The Origins of The Black Woman's Latitude

Updated: Jun 29, 2019

So, I was working my summer job in Redmond Archives. I was reading a box of letters with various black women writers. There were interviews and thank you cards and holiday cards and receipts for books. I was witnessing a community of writers rely on each other for feedback and encouragement, and I got jealous. I had just finished my first year at an MFA program, and like most MFA students, I was healing from some isolating and rough workshops.

Christiana McClain is from Houston, Texas. She graduated from Spelman College in 2018 and is currently enrolled in an MFA program for Fiction Writing. Her favorite author is Nikky Finney and favorite book is Their Eyes Were Watching God. Her wildest dream is to edit an anthology.

I was missing the group of writers that I could reach out to like Redmond did with all the other writers. So, I went to Twitter and posted a tweet searching for other black women writers, and it took off. It went viral.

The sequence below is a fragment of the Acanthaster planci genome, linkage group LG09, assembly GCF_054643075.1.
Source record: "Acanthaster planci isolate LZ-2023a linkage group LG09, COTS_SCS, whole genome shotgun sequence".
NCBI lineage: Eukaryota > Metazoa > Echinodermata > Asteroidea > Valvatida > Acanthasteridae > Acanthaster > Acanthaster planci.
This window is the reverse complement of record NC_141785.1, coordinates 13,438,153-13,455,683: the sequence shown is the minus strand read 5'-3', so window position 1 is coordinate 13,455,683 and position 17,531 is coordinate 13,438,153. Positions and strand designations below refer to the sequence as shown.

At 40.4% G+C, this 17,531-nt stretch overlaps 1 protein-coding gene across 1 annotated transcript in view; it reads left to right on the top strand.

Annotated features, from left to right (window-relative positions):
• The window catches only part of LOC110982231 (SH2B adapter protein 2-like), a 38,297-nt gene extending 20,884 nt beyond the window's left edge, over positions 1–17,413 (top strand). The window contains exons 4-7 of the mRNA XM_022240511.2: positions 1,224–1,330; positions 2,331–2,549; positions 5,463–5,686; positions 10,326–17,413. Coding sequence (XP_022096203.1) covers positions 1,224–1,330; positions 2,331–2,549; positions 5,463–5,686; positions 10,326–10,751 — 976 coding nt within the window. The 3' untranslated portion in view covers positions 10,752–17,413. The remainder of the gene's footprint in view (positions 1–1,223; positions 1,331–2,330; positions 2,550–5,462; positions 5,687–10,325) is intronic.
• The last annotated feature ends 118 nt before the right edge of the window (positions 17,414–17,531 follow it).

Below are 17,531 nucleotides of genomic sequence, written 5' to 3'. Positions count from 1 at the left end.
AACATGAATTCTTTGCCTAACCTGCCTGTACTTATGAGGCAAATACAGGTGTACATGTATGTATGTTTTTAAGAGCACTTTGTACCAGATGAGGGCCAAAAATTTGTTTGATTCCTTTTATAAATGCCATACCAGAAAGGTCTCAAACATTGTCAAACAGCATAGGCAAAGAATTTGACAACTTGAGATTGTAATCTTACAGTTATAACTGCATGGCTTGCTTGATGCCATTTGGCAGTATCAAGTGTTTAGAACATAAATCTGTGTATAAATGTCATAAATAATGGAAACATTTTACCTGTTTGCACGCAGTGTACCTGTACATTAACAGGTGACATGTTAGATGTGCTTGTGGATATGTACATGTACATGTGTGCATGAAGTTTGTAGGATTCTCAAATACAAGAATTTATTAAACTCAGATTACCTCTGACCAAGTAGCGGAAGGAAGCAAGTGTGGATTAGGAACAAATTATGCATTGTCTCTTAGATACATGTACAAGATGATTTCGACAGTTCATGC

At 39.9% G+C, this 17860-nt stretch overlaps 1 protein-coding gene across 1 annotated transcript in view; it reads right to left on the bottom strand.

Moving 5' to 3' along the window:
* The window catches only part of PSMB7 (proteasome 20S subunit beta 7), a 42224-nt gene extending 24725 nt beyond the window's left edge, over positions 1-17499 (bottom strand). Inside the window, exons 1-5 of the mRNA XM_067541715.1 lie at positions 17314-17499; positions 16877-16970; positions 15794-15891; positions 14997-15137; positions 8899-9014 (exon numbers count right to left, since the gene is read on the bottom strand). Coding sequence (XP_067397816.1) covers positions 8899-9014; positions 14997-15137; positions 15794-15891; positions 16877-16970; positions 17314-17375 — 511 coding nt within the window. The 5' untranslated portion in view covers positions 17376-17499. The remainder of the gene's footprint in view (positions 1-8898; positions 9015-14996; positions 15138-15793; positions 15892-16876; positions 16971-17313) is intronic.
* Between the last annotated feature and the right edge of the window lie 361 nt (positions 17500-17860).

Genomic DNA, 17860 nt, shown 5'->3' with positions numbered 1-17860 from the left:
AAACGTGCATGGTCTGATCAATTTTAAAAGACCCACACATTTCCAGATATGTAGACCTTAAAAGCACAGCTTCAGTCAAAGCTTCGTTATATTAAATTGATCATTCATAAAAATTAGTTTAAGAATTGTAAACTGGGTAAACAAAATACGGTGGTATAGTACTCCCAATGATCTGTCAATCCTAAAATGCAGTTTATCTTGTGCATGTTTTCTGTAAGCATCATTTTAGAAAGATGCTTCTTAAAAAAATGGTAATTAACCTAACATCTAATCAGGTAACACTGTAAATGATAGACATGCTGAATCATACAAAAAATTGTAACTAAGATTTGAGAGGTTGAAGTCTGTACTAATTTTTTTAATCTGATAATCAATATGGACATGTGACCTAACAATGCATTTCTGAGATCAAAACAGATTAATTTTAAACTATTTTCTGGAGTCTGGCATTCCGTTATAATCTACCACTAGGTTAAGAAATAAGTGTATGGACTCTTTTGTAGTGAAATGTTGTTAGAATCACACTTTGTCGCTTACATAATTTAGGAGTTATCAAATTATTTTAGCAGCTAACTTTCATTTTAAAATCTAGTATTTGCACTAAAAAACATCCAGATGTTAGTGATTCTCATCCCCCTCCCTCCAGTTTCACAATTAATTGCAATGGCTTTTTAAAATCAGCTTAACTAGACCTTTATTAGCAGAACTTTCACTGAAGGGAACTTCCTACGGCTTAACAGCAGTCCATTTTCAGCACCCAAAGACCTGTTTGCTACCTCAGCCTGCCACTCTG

I was only looking for maybe 2-3 writers that I could share my work with, and they could do the same. Instead, I got ten thousand retweets in one night and hundreds of messages from black women wanting a community of writers too.

I was overwhelmed in a good way. I was grateful that so many people needed help like me. That’s when I realized we needed a space for us to connect and communicate. That is why I created this platform.

I named the platform The Black Woman’s Latitude after Nikky Finney’s poem “The Girlfriend Train” where the speaker of the poem recognizes herself in another black woman and the journey it took to find each other. This is symbolic of the journey it has taken me to find these writers.

I’m hopeful that this will be a space for us to share with each other and reach across for encouragement and strength.

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